Is your business worth what you think it is?
We have all been there—you see a nice sports car, fire engine red, and think to yourself, “Wow, what a beautiful car!” What makes it a nice car? Is it only the way it looks, or does believing that there is a ton of horsepower under the hood also make it desirable?
But what if you lifted the hood and that car had an old, weak engine inside? Is the car still as desirable? Maybe not.
That could be what a potential buyer thinks about your business! It could be free of debt and generate great cash flow, but a prospective buyer is going to look beyond the numbers. Sure, they will certainly look at how the business performed while you were the owner, but what they are most concerned with is what they’ll be receiving after the transaction closes. What is transferred to them? A buyer will not purchase your business based on past performance alone—they will buy your business because of what they will be receiving after the deal closes!
Here are a few things to consider when gauging the transferability of your business:
A big red flag for a buyer is if the business is too dependent on its owner. Many times, the owner runs the business, brings in most of the new revenue, maintains key relationships, among other things. Ask yourself:
- If the business is too dependent on the owner, how will that impact business operations once he or she separates from service?
- If the owner is not around, how will that impact business development or key business relationships?
- If the business cannot run without the owner, what exactly is a buyer receiving?
In a buyer’s eyes, another potential issue is the absence of key managers to succeed the owner. Having a solid management team around the owner pre-transaction can be a huge plus to a buyer. The absence of a solid management team could result in a rough transition as it relates to operations, employee morale, and relationships with business partners. Keeping a high-quality management team around the business owner can help drive business value, ensure a smooth transition and keep business running smoothly after the sale.
The sales numbers in your business may look great, but if too much is derived from one customer, that presents a risk to the buyer. If that customer leaves to go to a competitor, the buyer would be in big trouble from a revenue standpoint. If possible, it is ideal to have a diverse customer base where each customer does not account for too much of company sales. If this is not possible, putting some sort of customer contract structure in place can help mitigate some of that risk for the buyer.
Owner's personal plan for exit
According to the "2013 State of Owner Readiness Survey", 75% of business owners regretted selling their businesses within one year post-close. And only 4% of business owner respondents mentioned having a formal, “life after business” plan in place. Not only is this type of plan important for the owner, but it can also be important for a buyer as it can both increase the chance that the owner will live a full, meaningful life post-transaction—and can reduce the risk that the owner will back out of the deal as it progresses.
Many people use the following phrase to talk about exit planning: “the first thing you do when you start a business is think about how you’re going to get out.” Of course, there are plenty of things to do when starting and running a business, but exit planning should always be top of mind for business owners. Working on the above items will help minimize risk and improve the value of your business today and tomorrow.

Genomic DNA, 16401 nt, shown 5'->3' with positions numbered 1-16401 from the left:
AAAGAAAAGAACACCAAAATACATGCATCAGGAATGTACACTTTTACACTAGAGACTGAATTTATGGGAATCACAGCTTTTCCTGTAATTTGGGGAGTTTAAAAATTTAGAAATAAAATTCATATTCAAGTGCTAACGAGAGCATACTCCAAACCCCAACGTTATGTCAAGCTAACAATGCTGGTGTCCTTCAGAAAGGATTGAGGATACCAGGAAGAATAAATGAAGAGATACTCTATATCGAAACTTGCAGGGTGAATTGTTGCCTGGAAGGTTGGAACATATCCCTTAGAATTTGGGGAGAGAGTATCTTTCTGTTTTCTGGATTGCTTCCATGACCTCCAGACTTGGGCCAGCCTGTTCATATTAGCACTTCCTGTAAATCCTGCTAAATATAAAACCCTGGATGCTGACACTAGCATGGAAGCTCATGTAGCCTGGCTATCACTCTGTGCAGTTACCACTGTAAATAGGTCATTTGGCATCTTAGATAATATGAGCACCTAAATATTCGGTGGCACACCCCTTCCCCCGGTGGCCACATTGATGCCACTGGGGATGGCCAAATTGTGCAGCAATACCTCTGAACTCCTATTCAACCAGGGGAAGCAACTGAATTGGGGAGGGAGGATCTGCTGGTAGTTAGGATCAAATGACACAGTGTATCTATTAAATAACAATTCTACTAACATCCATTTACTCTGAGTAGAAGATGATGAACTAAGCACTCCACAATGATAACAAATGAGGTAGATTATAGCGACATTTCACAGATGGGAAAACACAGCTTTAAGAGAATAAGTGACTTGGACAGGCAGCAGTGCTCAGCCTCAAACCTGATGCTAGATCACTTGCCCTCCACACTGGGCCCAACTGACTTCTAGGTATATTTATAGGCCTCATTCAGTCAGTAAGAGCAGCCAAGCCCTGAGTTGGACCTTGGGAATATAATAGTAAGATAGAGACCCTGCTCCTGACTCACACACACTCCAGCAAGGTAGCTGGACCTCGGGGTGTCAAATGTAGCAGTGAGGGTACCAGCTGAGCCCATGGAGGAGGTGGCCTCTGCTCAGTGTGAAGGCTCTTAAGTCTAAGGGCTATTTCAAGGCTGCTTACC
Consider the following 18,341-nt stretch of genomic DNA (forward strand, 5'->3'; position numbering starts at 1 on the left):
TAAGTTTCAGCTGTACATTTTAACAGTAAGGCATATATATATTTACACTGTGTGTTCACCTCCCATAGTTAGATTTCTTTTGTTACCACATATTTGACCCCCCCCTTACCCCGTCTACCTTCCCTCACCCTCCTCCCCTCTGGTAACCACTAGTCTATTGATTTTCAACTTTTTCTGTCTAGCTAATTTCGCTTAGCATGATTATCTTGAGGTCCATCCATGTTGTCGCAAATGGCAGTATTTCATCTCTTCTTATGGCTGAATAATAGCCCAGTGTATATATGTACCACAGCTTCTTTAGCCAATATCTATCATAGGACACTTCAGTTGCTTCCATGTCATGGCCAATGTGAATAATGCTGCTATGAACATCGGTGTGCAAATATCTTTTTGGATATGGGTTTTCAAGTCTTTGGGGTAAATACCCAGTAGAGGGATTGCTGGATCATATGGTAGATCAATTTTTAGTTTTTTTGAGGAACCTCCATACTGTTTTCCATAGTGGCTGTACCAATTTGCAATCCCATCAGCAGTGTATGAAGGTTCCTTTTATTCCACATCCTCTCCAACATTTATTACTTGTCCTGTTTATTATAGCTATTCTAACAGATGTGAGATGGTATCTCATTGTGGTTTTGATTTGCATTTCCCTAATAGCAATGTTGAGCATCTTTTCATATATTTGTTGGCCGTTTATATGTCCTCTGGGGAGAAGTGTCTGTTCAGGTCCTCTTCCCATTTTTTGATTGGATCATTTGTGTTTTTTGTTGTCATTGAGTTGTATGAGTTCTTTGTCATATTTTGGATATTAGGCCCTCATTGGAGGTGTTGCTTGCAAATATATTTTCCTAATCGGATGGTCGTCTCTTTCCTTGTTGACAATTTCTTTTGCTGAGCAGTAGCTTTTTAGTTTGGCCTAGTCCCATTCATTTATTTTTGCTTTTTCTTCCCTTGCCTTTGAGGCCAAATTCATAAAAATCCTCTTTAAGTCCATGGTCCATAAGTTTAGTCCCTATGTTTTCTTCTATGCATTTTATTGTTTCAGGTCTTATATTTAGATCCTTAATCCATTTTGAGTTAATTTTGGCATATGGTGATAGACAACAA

ABOUT THE AUTHOR
BDF LLC is a private wealth management firm. We provide personalized investment management and financial planning. We manage approximately $5.9 billion in assets for business owners, women, individuals and families, and institutions.
We also have Practice Groups that specialize in the unique needs of:
- Financial Professionals
- Insurance Brokers and Agency Owners
This information is for educational purposes and is not intended to provide, and should not be relied upon for, accounting, legal, tax, insurance, or investment advice. This does not constitute an offer to provide any services, nor a solicitation to purchase securities. The contents are not intended to be advice tailored to any particular person or situation. We believe the information provided is accurate and reliable, but do not warrant it as to completeness or accuracy. This information may include opinions or forecasts, including investment strategies and economic and market conditions; however, there is no guarantee that such opinions or forecasts will prove to be correct, and they also may change without notice. We encourage you to speak with a qualified professional regarding your scenario and the then-current applicable laws and rules.
Different types of investments involve degrees of risk. Future performance of any investment or wealth management strategy, including those recommended by us, may not be profitable, suitable, or prove successful. Past performance is not indicative of future results. One cannot invest directly in an index or benchmark, and those do not reflect the deduction of various fees which would diminish results. Any index or benchmark performance figures are for comparison purposes only, and client account holdings will not directly correspond to any such data.
Our clients must, in writing, advise us of personal, financial, or investment objective changes and any restrictions desired on our services so that we may re-evaluate any previous recommendations and adjust our advisory services as needed. For current clients, please advise us immediately if you are not receiving monthly account statements from your custodian. We encourage you to compare your custodial statements to any information we provide to you.